Raisins in my rescue remedy: Day 2 – Keimoes to Twee Rivieren

So, its only day two and I admit I feel a little fraught this evening. The day started pretty well. After rectifying a few navigational misunderstandings (I’m heading to Twee Rivieren where we’ve booked into the new Kglagadi Lodge and hubby is heading to VanZylsRus, home of the old Kglalagdi Lodge.), we have a beautiful breakfast at Die Ou Skool. The worsies (sausages) have that special piquant flavour I so associate with the Northern Cape and Namibia and the coffee is hot and strong.

We fill up with diesel in Upington, stop off at the tourist office to check in on the flower line – the Namaqualand flowers are due to be up and out in all their glory about now and I’ve been wondering about changing our route back to see them.

Twenty minutes into the red dune route, the boys are using the tourist pamphlets to whack each other across the backseat. Big brother remonstrates with them and big sis tries to reason but coupled with the howling Chilli Hot Peppers and the wailing of Jake Bugg (my stepson’s playlist for the trip which is actually really good when listened to in isolation), I am the first to fold. Now let’s just be clear about something. I, like so many other older ‘I am not child centric but continue to helicopter’ mums, hate TV. And this is not the place to sidebar but just understand that me saying we should let the boys watch a DVD in the car, is akin to my mother eating oysters; it’s just not something she wants to do or even really can do, except under extreme duress. Hubby has packed two small portable DVD players – cheapies from Tottenham Court Road, apparently unlikely to last longer than the trip, and so each boy can watch his own movie. The silence is glorious. The big kids are beaming from ear to ear; the little ones are in heaven and werewolf Mamma starts to metamorphose back into nice Mamma.

Clumps of Barbie doll blond grass slowly start to meld together as we swallow road. It has started to cloud over making the silver grey of the roadside bushes slit silver slashes into the red sand dunes. We’re about 10km out of Askham and a pink meniscus is pulled tight over the horizon.

We stop at the Diamond Coffee Shop and I take a picture of the clinic next door to capture opening and closing times, just in case of a mishap further down the track.

At the coffee shop, my eye catches sight of an old car door hanging off a tree stump. Painted on it are the words: “ The Kalahari – a man’s heaven, a woman’s despair and a car’s hell. – E le Riche.” It’s the name that gets my attention because this is family, this Le Riche. One of my forefathers it turns out. His father was once the game warden here when it was still known as the Kalahari Gemsbok Park. This Le Riche, Elias, has written a book on plants of the Kalahari and although it’s sold out at the small general store over the road, they tell me I can buy it at Twee Rivieren. I make a note to do just that, I want to understand a little more about these people who so clearly loved this place and how it was that they came to be here and then to stay…and, of course, it makes me think of roots and what they mean. How much of what you become is about where and who you came from?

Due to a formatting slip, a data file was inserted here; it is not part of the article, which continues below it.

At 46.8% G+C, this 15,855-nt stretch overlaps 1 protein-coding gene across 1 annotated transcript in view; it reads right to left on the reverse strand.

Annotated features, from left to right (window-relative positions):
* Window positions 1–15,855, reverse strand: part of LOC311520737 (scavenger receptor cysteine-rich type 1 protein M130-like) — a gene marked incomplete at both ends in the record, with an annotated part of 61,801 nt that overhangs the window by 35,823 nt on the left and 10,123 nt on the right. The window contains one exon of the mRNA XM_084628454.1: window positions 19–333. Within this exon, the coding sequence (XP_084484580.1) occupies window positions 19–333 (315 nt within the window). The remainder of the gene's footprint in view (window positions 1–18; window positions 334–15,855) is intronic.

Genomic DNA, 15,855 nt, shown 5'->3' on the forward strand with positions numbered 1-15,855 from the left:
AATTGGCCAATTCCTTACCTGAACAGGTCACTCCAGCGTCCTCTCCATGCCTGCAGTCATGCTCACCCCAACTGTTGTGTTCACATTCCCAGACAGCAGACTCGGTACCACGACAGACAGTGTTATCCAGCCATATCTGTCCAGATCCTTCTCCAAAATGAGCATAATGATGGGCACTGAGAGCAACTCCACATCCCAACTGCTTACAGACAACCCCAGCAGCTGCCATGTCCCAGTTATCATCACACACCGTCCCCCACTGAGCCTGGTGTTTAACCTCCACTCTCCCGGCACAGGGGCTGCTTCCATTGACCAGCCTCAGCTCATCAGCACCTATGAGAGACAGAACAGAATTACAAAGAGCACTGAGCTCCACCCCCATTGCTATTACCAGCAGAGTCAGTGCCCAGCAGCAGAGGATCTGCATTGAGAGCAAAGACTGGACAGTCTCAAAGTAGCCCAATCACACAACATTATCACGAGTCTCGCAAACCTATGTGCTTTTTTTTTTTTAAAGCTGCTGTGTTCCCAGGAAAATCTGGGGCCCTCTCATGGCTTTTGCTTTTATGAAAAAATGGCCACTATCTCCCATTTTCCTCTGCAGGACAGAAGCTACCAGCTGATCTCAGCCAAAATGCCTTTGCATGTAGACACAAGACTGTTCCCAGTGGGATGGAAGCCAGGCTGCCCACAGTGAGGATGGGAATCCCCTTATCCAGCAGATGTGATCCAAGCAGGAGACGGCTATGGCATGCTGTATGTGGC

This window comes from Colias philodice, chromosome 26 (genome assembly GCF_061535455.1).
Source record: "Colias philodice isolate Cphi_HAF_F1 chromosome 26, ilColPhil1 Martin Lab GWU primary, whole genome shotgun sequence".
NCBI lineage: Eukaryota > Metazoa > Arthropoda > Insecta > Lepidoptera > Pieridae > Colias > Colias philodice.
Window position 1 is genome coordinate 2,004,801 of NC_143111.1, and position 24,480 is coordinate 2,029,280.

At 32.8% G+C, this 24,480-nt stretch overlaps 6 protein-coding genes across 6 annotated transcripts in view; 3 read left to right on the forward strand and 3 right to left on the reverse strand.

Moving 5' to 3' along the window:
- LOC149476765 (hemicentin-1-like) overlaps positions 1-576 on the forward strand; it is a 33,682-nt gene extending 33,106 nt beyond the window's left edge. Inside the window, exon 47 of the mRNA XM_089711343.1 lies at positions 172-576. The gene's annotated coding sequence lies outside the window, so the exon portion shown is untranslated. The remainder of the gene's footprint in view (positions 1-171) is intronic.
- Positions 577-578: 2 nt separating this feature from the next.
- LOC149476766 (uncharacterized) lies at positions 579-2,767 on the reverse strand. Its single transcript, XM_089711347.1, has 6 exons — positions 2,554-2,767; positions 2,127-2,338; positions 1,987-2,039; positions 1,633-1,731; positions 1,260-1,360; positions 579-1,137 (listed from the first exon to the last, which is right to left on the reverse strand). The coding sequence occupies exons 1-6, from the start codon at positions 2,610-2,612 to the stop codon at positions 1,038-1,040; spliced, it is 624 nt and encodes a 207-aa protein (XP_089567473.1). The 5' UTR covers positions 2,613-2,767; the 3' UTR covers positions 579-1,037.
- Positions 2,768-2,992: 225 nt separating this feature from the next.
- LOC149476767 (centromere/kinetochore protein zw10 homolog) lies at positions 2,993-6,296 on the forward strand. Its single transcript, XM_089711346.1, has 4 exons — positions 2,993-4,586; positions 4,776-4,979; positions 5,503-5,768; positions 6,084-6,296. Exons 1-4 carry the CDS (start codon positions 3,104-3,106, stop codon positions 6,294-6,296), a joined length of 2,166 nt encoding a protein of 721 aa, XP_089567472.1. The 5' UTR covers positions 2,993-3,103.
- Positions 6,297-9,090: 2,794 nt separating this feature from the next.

After a few more small stops to pick up ‘diamonds’ (quartz), which my  son says he is going to sell back in London for a handsome fortune, we arrive at the Lodge. The chalets are new and while they are architecturally plain to the point of being ugly, they are very comfortable, super clean inside with everything you could possibly need for an easy stay. My daughter and I are thrilled to find heaters in both bedrooms. The boys immediately scamper down the dunes outside and fall into the soft red sand to make sand angels.

I am keen to sit outside and enjoy the view. Opposite, a large herd of goats make their way home slowly across the ridge. The cacophonic bleating and slap of bells shoots me back at least thirty years to when I, too, would take the goats home off the mountain. My grandparent’s farm in Namibia. I believe we all have a place where our soul first awakens and licks at life to really taste it for the first time. The farm was such my special place. And then sometimes there are things that put the soul on ice for a while, and it only takes something as simple as the smell of dust, the prick of an Acacia thorn or the clatter of goat’s hooves on stones to tempt it back into awakening.

But hubby has other ideas; enjoying the view is not on the agenda. He has spoken to the manager and apparently there is a very nice manageable little 4 x 4 route we should try before supper. I start to say that being here is as much about the not doing things as the doing things, I mutter something about slowing down, but I can’t take the disappointment on his face, so we load up and head into the park. It is indeed a good little route and we are treated to some marvelous scenes of statuesque Gemsbok against the bruised sky before heading back to a stunning steak supper watching our first Kalahari sunset, a fat red ball slips behind the mountain. Dusk teases the night.

As I prepare for tomorrow (which, if I’m honest, has been reduced to the task of picking out the raisins from the rescue remedy tablets which have fallen out in the bottom of my bag), I start to muse on culture and how even those so similar on the surface can be so very different. Right now, it’s time to tuck in next to a sleepy little boy who having rubbed red sand into his hair today told me that “everyone knows that red sand makes your hair grow and your body strong, Mamma.” I think he has something there.






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